Be aware of your legal responsibilities
This point leads on from the last. Depending on your location, there may be laws in place that govern when and who you should be making aware of the attack. This is likely to include authorities and customers.
Additionally, if your organisation operates in the UK and the attack involves a personal data breach - you will need to report it to the Information Commissioner's Office (ICO) within 72 hours.
Backup your Data
If you've been using our Compliance Manager to build a strong foundation of Information Security Governance, Risk and Compliance (GRC), you'll be familiar with Business and Disaster Recovery (BCDR).
Remember all of the Test Recovery Drills you've (hopefully!) been performing? This is where they'll become invaluable.
One of the biggest threats you'll be facing in a cyber attack is the loss of data. To prevent as much loss as possible, you'll need to ensure you have taken pre-emptive action by backing up your data and regularly testing this is recoverable. One of your first ports of call in cyber-attack should be to check the integrity and recoverability of systems and data to ensure you are definitely able to recover, as this will have a direct impact on what you do next.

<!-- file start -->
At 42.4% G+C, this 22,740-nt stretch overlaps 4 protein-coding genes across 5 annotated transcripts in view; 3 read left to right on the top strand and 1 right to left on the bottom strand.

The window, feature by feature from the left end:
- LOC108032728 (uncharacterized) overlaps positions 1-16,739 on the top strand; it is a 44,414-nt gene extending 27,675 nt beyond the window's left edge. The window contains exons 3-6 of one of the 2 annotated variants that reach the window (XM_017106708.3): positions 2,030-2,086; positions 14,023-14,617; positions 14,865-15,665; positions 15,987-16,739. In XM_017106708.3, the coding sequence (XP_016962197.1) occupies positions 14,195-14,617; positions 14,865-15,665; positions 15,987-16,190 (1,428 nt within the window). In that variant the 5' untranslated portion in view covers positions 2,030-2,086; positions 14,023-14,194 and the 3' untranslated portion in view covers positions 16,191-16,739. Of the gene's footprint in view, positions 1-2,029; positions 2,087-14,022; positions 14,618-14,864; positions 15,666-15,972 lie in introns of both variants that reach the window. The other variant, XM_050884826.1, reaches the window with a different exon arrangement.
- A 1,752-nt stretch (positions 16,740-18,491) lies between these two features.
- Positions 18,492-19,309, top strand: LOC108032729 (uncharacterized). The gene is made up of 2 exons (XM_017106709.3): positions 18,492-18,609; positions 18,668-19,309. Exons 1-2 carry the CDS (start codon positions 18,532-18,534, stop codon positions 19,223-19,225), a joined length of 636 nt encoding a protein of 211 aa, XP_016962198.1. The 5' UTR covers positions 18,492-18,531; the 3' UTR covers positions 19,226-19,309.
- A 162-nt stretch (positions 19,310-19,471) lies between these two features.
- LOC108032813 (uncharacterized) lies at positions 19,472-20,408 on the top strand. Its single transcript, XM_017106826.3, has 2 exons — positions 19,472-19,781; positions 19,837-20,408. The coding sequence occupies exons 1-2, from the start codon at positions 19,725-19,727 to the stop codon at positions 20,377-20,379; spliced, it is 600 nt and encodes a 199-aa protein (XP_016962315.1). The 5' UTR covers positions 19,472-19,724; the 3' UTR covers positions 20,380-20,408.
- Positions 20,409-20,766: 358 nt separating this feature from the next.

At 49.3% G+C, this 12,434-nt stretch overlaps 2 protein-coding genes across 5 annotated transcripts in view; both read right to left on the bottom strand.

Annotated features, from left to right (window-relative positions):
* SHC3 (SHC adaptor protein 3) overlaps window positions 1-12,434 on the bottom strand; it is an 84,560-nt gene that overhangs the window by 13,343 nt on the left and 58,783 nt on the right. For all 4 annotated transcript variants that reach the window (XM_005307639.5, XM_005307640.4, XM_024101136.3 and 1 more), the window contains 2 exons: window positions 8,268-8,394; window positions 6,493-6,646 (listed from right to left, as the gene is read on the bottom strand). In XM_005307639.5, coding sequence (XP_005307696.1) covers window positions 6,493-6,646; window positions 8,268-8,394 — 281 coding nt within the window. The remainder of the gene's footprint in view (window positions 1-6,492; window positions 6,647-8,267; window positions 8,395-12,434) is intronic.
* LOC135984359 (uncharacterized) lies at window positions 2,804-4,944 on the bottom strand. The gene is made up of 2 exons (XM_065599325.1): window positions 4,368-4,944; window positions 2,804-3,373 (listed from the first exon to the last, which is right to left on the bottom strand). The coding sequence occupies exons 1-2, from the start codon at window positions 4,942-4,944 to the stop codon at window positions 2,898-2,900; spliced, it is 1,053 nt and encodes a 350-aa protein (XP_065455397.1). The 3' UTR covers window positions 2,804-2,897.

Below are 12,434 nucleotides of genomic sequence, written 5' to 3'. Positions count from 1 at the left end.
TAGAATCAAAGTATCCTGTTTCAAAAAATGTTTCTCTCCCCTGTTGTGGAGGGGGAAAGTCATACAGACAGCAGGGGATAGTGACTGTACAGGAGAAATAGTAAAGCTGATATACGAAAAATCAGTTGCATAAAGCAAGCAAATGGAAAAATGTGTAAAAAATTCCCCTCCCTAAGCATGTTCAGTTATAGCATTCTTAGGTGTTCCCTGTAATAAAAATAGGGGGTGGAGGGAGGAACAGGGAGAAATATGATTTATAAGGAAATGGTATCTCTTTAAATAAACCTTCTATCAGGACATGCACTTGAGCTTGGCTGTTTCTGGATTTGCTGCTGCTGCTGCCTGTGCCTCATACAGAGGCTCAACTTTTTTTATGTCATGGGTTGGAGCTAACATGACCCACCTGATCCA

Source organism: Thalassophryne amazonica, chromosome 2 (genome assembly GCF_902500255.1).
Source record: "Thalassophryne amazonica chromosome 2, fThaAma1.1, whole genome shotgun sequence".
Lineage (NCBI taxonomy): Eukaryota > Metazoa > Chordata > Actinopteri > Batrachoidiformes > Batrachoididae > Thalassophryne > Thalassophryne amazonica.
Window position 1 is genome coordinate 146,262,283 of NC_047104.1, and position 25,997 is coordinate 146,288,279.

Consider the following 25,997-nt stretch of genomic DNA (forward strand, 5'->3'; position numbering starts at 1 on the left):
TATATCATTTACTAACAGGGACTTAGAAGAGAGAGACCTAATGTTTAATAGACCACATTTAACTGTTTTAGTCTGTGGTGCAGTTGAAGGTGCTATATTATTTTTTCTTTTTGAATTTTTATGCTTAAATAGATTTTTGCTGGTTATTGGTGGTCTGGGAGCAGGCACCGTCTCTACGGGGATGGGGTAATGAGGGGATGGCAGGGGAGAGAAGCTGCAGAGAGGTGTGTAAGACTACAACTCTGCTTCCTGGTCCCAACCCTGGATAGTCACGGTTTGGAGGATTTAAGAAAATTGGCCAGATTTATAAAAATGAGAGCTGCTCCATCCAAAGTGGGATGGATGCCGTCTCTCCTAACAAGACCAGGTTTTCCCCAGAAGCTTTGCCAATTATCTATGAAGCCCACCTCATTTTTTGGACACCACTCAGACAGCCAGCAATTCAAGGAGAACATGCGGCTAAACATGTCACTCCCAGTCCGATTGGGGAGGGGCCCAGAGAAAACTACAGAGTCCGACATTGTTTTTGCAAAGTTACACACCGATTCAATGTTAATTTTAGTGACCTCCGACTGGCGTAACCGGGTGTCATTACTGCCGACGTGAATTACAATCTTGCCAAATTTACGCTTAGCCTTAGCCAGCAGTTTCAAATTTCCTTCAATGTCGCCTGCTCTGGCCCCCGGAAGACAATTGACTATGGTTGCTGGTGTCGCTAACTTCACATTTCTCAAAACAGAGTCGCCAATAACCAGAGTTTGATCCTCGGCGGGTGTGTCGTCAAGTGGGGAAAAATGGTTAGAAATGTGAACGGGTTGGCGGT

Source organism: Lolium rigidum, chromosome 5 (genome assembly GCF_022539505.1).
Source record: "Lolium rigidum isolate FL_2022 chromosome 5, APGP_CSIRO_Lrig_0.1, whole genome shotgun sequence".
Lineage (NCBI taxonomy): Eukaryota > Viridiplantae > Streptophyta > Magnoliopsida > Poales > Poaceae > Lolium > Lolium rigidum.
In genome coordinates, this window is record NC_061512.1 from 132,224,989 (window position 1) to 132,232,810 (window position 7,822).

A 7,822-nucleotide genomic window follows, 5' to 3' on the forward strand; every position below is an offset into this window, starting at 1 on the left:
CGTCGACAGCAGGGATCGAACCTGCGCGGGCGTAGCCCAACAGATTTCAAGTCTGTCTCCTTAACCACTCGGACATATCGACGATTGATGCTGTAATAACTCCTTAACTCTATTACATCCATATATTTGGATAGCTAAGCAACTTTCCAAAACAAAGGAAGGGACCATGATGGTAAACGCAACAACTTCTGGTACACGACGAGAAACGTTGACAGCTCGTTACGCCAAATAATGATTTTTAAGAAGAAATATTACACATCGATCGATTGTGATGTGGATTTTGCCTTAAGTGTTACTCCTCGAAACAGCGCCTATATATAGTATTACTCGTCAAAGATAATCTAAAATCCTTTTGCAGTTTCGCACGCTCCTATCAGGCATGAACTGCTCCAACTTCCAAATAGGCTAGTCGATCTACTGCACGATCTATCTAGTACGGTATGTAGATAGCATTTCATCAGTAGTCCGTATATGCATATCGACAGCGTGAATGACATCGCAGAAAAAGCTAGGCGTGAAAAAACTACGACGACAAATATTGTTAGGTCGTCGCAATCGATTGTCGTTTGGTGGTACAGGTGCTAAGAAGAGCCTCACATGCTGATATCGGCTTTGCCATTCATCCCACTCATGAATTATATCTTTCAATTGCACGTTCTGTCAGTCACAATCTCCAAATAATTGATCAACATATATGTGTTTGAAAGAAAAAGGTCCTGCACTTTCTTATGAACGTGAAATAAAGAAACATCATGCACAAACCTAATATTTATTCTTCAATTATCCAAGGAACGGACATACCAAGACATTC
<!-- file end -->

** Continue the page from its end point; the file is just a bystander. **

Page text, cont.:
Contain the Incident
Stop the damage from spreading by isolating the compromised devices. Examples include implementing firewall rules to block the IP addresses that the attack is originating from or calling home to, disconnecting your network from the internet or other internal networks entirely, isolating devices by blocking their mac addresses / disabling their switch ports, or removing network cables / WiFi adaptors from affected devices.